Generally, the practical rule trained out in the UK for motorists (and I've been (un)fortunate enough to be required to attend a driver skills course following an incident plus opted to attend some advanced motorcycle training) is the 2 second rule.

Keep a gap of 2 seconds between you and the vehicle in front. That allows you to stop in a controlled fashion. if someone is sat close behind you, expand your stopping zone to buffer their lack of stopping zone. Increase to 4s in the wet and 20s in icy conditions.

On top of that, when it comes to bends, always make sure that you can stop in the space that is visible, so you naturally have to slow down as the road bends.

That said, keeping a 2s gap in a cycle commute is going to have the car behind you putting you at risk!

• Your 4 bullet points are good but you need to add two more: 5) terrain 6) rider skills Commented May 1, 2013 at 11:07
• Yeah just about to answer the same. I would also say the road surface and tyre width play a big part too. And of course the classic are you using front or back brake.
– will
Commented May 1, 2013 at 11:09
• There are many variables, that's why it's an interesting question, IMO. Also consider the length of the bike and position of the weight. Even without insulting my wife, there's no way the rear wheel of our tandem is going to lift! Commented May 1, 2013 at 11:21
• @JamesBradbury Yeah, Remember to be careful depending on which bike you're riding. On my commute I usually have a rear pannier with 10-20 lbs of stuff in it. When it's not there I definitely feel the difference when breaking, and notice that the back wheel lifts very easily. Commented May 1, 2013 at 12:51
• Some good points, made some updates. Skill of the rider is going to be in how they apply force to which brakes. Have to be progressive, start slow and build up. Don't want to lock the wheels. particularly not the front :) Commented May 1, 2013 at 13:46

between two bicycles?

Assuming the two bicycles have good brakes, this is solely caused by reaction time. The bicycle in the rear must be able to quickly determine that the bicycle in front has started emergency braking. I'd say 2 seconds of distance is a good idea. At 35 km/h, this is bit less than 20 meters, or bit more than the length of ten bicycles in line.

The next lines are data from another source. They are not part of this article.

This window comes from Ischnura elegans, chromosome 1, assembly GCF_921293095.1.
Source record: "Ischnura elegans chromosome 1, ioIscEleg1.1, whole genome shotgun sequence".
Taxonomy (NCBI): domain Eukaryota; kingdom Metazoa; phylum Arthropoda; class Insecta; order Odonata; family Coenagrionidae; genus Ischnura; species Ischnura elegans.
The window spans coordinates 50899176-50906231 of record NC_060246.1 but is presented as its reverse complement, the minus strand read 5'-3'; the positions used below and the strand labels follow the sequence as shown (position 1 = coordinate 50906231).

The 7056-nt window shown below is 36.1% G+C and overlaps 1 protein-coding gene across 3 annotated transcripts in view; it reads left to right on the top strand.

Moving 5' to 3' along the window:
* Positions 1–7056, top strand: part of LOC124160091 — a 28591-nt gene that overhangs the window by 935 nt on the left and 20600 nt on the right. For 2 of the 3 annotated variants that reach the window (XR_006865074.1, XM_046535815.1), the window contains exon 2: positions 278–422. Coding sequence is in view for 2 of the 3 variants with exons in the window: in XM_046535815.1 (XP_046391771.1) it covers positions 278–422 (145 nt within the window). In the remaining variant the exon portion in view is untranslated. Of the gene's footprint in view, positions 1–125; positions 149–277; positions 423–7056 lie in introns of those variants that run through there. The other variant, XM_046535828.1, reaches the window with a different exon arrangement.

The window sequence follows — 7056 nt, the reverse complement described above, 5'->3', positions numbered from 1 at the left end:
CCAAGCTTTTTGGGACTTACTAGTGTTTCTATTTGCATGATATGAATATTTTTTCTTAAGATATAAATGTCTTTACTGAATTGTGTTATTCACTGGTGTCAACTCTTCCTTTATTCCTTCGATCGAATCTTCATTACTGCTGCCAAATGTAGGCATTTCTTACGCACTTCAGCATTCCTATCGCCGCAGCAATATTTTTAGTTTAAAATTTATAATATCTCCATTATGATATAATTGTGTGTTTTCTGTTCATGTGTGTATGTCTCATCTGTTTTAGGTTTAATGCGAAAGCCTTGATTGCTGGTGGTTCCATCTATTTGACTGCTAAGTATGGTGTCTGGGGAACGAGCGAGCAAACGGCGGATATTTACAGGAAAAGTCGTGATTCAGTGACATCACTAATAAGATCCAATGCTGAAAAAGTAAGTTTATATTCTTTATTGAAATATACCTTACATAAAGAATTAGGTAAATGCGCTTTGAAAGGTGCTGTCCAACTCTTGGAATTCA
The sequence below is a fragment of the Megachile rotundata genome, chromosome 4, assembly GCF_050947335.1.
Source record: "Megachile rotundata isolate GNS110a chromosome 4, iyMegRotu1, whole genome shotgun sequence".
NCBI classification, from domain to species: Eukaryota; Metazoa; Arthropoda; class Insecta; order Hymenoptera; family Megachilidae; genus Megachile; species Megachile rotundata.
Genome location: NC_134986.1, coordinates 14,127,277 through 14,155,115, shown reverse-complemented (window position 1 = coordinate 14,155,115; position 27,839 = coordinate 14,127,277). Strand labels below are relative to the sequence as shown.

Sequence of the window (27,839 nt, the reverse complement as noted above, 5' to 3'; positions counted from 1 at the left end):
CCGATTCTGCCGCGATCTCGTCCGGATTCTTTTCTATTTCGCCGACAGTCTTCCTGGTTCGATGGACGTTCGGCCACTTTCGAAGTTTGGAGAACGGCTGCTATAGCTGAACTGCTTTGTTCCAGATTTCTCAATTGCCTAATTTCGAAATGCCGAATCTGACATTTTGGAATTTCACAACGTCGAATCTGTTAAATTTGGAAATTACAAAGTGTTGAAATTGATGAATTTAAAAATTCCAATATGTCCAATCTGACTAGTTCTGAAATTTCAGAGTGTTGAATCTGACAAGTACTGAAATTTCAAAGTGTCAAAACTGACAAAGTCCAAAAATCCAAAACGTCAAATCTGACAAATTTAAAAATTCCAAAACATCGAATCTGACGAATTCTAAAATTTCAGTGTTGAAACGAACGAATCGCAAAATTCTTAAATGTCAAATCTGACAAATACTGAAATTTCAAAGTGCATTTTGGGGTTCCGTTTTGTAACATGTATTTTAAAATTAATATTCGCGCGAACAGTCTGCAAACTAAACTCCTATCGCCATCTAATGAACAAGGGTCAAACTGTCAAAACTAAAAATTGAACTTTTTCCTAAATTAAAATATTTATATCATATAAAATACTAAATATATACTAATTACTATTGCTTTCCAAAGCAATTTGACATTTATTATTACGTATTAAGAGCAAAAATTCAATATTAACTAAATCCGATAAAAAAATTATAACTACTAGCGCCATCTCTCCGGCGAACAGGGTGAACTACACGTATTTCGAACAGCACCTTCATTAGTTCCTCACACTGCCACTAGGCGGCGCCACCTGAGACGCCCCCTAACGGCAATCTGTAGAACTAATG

We can already from this see that racing cyclists do not observe this distance, mainly due to getting aerodynamic benefit from riding close to the cyclist in front. This gives an explanation that when one racing cyclist crashes, several dozen in the rear crash too.

and between a bicycle and a vehicle in front?

Assuming the vehicle is an automobile, they have 1.0 g braking power when braking hard. Bicycles, on the other hand, are limited to only 0.6 g braking because with harder braking the rear wheel rises into the air.

You must also include the 2 second reaction time.

The car at 35 km/h (assuming a low speed for the car because otherwise the bicycle wouldn't stay behind the car) brakes in 4.8 meters, practically instantly.

The bicycle on the other hand brakes in 8 meters.

So to the 20 meter distance you anyway need for reaction time, you need only add 3.2 meters of distance due to unequal braking power. So it's 23.2 meters. Not much different from 20 meters.

Also do note that rim brakes when wet have practically no braking for two wheel revolutions until full braking power kicks in. So, with rim brakes in the wet, add 4.3 meters to the reaction time. Disc brakes don't need this. Rim brakes also usually don't need this because cyclists using rim brakes in the wet usually anticipate braking and begin applying the brakes lightly to displace water from the rims immediately before braking might be needed. However, for sudden unanticipated stops the 4.3 meter penalty applies.